What are the disclosure requirements included in the ESRS?

ESRS comprises a set of disclosure requirements that companies must adhere to when reporting their sustainability performance. These requirements cover a range of topics, including environmental impact, social responsibility, and governance practices. The goal is to provide a holistic view of a company’s sustainability efforts, allowing stakeholders to make informed decisions based on a comprehensive understanding of its impact on the planet and society.

There are two main standards covering general requirements and formal rules for reporting (ESRS1) and broad disclosure requirements (ESRS2), asking for basic company data and cross-cutting information about the company’s sustainability governance and strategy. This standard also requires reporting on how sustainability impacts, risks and opportunities are identified, what policies and initiatives are applied, and what targets and indicators are used to manage and monitor progress. Additionally, ten more standards (thematic ESRS standards) focus on detailed disclosure needs across environmental, social, and governance areas.

Overview of the 12 ESRS Standards

Altogether, these twelve standards make it mandatory for companies to share information on:

  • Governance and strategy: Companies need to explain how they’re organized and share strategies for addressing material sustainability issues.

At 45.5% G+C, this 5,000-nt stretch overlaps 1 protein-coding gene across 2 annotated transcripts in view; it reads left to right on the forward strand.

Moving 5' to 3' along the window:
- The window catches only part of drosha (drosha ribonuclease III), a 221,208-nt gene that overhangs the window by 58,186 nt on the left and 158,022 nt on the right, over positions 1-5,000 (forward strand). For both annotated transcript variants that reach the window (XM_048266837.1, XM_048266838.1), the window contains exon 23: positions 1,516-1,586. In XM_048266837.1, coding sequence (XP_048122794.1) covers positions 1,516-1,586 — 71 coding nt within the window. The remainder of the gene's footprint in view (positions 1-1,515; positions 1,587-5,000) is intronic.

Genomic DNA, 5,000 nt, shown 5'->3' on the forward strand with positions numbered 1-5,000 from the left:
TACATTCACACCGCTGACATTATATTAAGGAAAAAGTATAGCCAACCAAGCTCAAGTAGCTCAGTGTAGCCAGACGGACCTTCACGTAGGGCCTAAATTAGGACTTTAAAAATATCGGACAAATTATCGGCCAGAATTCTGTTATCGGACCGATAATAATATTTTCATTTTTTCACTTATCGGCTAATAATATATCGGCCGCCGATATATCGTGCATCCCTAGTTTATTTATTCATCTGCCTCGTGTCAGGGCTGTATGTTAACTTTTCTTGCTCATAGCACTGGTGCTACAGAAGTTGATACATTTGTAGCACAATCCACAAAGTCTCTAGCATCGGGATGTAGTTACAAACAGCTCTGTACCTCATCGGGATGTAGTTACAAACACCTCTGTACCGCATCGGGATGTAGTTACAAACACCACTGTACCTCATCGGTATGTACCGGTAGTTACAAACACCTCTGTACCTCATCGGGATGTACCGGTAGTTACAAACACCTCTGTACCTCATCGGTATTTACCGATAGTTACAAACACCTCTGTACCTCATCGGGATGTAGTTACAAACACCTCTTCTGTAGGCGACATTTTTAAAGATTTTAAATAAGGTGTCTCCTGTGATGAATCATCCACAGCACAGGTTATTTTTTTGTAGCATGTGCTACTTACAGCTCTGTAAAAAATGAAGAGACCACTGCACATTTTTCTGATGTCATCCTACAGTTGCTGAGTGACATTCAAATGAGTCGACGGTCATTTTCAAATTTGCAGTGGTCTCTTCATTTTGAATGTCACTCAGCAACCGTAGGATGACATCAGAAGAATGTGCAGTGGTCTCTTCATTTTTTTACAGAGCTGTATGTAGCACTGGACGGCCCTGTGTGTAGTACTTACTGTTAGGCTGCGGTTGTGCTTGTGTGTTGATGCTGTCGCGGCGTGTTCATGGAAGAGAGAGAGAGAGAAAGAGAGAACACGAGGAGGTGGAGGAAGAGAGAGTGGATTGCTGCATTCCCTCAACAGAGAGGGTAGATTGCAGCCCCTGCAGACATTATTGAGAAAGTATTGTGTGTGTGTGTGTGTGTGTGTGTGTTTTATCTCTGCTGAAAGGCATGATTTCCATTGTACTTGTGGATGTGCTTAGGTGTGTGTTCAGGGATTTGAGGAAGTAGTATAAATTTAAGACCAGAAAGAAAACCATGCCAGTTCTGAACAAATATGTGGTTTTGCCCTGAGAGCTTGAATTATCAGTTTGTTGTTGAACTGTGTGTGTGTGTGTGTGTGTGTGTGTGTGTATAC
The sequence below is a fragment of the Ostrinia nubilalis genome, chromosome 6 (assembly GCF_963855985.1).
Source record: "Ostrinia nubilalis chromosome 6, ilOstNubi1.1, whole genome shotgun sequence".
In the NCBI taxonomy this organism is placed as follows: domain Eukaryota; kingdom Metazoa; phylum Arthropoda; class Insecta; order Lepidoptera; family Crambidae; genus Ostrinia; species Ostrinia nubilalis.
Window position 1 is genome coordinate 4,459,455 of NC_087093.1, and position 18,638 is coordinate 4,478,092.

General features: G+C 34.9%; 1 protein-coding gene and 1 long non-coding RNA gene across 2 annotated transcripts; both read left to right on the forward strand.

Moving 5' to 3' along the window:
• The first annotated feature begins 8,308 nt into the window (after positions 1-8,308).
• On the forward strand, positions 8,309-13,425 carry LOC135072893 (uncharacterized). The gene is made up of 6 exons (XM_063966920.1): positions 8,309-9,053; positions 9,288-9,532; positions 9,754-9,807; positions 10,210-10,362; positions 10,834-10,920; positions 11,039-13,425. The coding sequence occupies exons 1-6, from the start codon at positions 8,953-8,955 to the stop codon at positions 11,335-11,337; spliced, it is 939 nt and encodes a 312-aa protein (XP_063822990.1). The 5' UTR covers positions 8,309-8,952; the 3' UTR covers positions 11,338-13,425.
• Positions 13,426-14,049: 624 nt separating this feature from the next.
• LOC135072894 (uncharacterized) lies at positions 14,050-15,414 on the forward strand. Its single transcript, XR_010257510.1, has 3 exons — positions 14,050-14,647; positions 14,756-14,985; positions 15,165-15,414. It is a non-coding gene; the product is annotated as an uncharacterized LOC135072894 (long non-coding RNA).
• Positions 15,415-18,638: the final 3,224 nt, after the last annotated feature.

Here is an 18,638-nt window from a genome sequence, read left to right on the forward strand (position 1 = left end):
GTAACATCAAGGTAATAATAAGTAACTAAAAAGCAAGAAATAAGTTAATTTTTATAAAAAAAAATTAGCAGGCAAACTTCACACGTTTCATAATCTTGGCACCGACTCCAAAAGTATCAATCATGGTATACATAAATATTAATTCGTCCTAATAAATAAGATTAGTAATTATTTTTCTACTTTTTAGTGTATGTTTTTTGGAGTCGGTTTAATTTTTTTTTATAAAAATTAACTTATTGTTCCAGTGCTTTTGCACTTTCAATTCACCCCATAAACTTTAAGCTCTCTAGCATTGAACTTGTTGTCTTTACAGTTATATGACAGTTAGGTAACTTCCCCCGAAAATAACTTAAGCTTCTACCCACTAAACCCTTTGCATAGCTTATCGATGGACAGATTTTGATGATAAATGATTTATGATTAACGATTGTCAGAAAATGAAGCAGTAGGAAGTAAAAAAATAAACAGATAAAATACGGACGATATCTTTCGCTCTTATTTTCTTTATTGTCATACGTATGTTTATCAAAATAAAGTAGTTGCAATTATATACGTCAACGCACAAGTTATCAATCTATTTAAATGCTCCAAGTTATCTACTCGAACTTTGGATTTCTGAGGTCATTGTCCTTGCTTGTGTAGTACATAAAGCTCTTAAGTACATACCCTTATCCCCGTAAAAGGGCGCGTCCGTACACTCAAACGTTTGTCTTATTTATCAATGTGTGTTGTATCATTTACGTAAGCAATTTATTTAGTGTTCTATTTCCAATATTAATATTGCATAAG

• Impacts, risks and opportunities: It’s important to outline the impacts, potential risks, and new opportunities associated with identified sustainability topics.
  • Quantitative metrics and targets: The ESRS require the inclusion of specific metrics and targets that provide a clear way to measure and evaluate sustainability performance.

Which topics actually need to be disclosed in the sustainability report?

This is where the concept of Double Materiality comes into play and assumes a critical role 

ESRS 1 and ESRS 2 are essential universal standards, obligatory regardless of materiality assessment outcomes. The remaining 10, known as topical standards, are disclosed only if considered material, based on the Double Materiality Assessment (DMA) results. 

The Double Materiality Analysis therefore serves to precisely identify relevant sustainability topics for your company, guiding their inclusion in the sustainability report.  A robust process, and the resulting analysis are pivotal for the company’s compliance with CSRD and, consequently, its adherence to ESG standards. 

Hint: Use ourfree template for double materiality assessment to identify impacts, risks, and opportunities based on a predefined evaluation logic. 


In conclusion, the European Sustainability Reporting Standards (ESRS) represent a major shift in global business towards sustainability. ESRS is a mandatory framework that challenges nearly 50,000 EU companies to integrate sustainability into their core strategies. As the first wave of reporting approaches in 2024, ESRS is not just about compliance, but represents a transformative journey towards sustainability-driven business. This framework ensures that companies provide transparent and comprehensive non-financial information, fostering a culture of long-term responsibility and contributing to a more resilient and sustainable world.

Your Next Steps

Grab our complimentary poster below, outlining the 6 essential ESG steps for clear insight into your obligations and actionable next steps. 

To propel your sustainability journey forward, we recommend exploring our blog on Double Materiality assessment. Gain insights into the crucial aspects of the analysis, learn how to identify relevant topics for your company and make informed decisions on their inclusion in your sustainability report. 

Get your free poster with 6 simple steps for addressing ESG requirements